3. Perzborn E, Roehrig S, Straub A, Kubitza D, Mueck W, Laux V. Rivaroxaban: A new oral factor Xa inhibitor. Arterioscler Thromb Vasc Biol. 2010 Mar; 30(3):376-381. 20139357
4. Graff J, von Hentig N, Misselwitz F, et al. Effects of the oral, direct factor Xa inhibitor rivaroxaban on platelet-induced thrombin generation and prothrombinase activity. J Clin Pharmacol. 2007 Nov; 47(11):1398-1407. 17873238
5. Kubitza D, Becka M, Voith B, Zuehlsdorf M, Wensing G. Safety, pharmacodynamics, and pharmacokinetics of single doses of BAY 59-7939, an oral, direct factor Xa inhibitor. Clin Pharmacol Ther. 2005 Oct; 78(4): 412-421. 16198660
6. Kreutz R. Pharmacodynamic and pharmacokinetic basics of rivaroxaban. Fundam Clin Pharmacol. 2012 Feb; 26(1):27-32. 21848931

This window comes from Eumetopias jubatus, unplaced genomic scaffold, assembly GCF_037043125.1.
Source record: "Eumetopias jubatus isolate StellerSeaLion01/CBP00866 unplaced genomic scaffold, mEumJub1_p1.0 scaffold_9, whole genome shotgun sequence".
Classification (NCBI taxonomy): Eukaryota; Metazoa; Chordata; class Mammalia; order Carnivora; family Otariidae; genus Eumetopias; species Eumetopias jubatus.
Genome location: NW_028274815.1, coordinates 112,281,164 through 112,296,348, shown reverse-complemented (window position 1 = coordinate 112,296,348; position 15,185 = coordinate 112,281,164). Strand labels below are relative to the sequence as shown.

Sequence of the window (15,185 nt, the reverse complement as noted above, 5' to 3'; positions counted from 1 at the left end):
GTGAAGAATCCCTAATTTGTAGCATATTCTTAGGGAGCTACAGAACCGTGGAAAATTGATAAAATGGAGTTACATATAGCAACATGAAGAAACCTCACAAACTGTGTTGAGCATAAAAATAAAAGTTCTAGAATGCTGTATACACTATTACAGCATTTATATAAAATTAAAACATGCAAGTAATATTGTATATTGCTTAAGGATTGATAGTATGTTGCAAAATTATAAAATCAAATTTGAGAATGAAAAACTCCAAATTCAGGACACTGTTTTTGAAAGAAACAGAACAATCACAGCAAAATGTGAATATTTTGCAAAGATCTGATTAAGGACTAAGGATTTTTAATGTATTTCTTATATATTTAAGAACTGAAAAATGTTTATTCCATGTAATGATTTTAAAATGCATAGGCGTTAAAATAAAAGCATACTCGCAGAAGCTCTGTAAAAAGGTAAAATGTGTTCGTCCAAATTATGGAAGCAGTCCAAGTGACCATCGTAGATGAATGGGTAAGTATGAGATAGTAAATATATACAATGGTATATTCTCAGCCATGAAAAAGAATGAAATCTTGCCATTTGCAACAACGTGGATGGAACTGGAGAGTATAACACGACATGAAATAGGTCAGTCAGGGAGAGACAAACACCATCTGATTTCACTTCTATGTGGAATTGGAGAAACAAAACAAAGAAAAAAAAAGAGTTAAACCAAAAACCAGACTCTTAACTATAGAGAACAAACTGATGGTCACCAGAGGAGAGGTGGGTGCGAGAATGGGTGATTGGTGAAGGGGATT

7. Kubitza D, Becka M, Roth A, Mueck W. Dose-escalation study of the pharmacokinetics and pharmacodynamics of rivaroxaban in healthy elderly subjects. Curr Med Res Opin. 2008 Oct; 24(10):2757-2765. 18715524
8. Kubitza D, Becka M, Zuehlsdorf M, Mueck W. Effect of food, an antacid, and the H2 antagonist ranitidine on the absorption of BAY 59-7939 (rivaroxaban), an oral, direct factor Xa inhibitor, in healthy subjects. J Clin Pharmacol. 2006 May; 46(5):549-558. 16638738
9. Halabi A, Kubitza D, Zuehlsdorf M, Becka M, Mueck W, Maatouk H. Effect of hepatic impairment on the pharmacokinetics, pharmacodynamics and tolerability of rivaroxaban−an oral, direct factor Xa inhibitor. J Thromb Haemost. 2007; 5(Suppl 2) Abstract P-M-635. 21039764
10. Freyburger G, Macouillard G, Labrouche S, Sztark F. Coagulation parameters in patients receiving dabigatran etexilate or rivaroxaban: Two observational studies in patients undergoing total hip or total knee replacement. Thromb Res. 2011 May; 127(5):457-465. 21277622

References